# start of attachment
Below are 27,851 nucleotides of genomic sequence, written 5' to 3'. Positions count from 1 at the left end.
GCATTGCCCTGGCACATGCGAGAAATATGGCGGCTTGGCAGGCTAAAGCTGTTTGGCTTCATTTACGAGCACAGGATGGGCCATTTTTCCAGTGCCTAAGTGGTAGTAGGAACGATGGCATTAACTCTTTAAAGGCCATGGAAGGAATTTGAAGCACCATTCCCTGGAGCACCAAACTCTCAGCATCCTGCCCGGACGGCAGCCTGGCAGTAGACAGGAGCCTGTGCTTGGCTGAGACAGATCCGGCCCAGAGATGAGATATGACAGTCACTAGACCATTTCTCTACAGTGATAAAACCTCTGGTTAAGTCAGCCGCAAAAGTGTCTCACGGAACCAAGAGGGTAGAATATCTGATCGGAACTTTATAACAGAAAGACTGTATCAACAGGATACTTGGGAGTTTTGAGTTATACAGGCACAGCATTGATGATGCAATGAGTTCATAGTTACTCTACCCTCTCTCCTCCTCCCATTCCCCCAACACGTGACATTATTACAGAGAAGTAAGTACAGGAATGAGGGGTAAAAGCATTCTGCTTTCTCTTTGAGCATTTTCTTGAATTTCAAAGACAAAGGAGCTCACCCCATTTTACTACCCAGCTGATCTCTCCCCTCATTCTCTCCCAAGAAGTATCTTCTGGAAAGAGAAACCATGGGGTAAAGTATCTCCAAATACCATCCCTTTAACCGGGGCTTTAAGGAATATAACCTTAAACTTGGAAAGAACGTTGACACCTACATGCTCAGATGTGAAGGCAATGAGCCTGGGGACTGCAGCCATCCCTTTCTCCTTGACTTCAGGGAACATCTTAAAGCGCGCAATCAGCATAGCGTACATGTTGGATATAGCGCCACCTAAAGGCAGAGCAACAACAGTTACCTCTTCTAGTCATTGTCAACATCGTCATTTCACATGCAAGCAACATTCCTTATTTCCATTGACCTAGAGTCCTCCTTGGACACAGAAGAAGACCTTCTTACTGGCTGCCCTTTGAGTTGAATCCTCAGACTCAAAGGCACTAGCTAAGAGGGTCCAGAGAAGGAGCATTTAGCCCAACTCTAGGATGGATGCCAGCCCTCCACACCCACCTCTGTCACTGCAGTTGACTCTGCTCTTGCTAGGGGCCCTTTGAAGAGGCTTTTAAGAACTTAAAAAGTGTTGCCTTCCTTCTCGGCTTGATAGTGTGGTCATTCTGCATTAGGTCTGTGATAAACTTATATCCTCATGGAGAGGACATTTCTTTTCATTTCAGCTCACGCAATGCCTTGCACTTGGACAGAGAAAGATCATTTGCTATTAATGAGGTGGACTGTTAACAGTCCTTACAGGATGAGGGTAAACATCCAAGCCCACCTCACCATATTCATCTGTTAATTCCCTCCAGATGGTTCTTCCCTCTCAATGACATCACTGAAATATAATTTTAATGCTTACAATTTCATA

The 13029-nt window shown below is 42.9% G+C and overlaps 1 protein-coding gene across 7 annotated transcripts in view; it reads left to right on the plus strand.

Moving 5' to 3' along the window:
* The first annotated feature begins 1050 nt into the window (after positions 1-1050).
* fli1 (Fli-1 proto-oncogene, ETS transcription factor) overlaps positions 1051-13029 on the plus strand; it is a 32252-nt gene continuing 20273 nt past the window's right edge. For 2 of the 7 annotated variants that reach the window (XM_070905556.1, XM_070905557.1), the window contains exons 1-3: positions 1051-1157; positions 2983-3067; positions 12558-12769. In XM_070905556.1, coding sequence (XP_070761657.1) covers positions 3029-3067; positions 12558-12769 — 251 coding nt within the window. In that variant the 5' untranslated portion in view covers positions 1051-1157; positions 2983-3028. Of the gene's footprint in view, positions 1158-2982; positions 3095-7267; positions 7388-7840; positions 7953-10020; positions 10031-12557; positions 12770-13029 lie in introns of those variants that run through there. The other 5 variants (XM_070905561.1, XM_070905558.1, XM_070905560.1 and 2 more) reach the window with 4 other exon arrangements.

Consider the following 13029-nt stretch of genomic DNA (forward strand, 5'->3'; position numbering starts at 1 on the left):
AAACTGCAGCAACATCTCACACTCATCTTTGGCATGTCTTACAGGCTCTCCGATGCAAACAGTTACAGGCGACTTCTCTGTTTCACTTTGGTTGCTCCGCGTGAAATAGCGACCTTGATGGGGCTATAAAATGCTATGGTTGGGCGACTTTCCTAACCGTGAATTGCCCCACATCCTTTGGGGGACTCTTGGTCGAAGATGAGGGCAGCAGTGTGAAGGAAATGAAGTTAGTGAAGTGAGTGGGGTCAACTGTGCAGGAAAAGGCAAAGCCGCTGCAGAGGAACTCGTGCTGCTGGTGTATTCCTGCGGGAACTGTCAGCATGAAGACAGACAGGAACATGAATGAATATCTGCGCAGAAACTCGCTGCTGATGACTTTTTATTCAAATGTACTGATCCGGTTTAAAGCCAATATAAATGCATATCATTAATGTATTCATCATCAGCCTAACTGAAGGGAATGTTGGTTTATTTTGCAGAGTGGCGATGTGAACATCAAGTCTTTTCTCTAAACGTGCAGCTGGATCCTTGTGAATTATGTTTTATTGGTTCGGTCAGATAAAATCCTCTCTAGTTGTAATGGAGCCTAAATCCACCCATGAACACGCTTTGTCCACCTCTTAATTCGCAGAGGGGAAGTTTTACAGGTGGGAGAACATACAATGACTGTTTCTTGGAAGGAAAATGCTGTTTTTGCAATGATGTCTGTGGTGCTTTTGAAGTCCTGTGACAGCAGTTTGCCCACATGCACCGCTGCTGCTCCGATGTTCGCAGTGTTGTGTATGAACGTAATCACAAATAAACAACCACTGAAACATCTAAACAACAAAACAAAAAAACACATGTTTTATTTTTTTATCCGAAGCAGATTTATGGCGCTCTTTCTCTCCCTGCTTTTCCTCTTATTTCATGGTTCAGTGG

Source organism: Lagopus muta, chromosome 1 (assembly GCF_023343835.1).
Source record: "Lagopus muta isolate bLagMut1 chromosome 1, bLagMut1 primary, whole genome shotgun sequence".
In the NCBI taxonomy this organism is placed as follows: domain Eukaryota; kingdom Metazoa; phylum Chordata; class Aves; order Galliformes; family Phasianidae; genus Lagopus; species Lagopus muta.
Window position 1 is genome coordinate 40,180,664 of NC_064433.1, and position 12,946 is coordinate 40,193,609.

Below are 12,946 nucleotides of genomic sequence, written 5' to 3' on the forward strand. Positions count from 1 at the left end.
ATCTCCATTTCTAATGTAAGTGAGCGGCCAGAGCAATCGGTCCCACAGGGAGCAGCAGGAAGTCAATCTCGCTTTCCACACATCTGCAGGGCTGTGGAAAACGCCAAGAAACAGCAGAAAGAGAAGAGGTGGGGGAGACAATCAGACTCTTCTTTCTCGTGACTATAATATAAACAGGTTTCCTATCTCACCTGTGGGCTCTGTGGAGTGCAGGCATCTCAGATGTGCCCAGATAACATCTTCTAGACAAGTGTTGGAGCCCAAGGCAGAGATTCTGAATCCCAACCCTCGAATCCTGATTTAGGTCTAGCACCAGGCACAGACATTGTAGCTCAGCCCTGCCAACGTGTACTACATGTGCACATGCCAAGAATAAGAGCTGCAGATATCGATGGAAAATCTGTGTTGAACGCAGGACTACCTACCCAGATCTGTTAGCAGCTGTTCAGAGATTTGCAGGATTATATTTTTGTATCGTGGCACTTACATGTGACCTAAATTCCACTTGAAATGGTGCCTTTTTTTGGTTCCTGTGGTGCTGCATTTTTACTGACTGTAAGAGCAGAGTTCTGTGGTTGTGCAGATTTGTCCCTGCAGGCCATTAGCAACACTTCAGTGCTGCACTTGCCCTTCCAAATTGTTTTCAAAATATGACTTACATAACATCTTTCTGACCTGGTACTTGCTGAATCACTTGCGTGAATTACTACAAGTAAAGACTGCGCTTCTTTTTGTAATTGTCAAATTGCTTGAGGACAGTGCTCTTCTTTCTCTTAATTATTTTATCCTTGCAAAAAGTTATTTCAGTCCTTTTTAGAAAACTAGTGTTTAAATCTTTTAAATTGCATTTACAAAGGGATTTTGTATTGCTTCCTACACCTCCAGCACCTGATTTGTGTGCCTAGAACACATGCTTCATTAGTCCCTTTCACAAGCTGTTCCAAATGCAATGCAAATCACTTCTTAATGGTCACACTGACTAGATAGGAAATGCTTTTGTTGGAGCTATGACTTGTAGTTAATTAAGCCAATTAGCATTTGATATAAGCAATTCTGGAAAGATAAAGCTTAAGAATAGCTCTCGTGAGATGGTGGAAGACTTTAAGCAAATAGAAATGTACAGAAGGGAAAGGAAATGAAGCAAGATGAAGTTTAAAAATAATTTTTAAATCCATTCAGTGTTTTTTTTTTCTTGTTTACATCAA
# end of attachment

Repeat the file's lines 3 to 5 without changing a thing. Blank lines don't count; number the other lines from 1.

The 13029-nt window shown below is 42.9% G+C and overlaps 1 protein-coding gene across 7 annotated transcripts in view; it reads left to right on the plus strand.

Moving 5' to 3' along the window:
* The first annotated feature begins 1050 nt into the window (after positions 1-1050).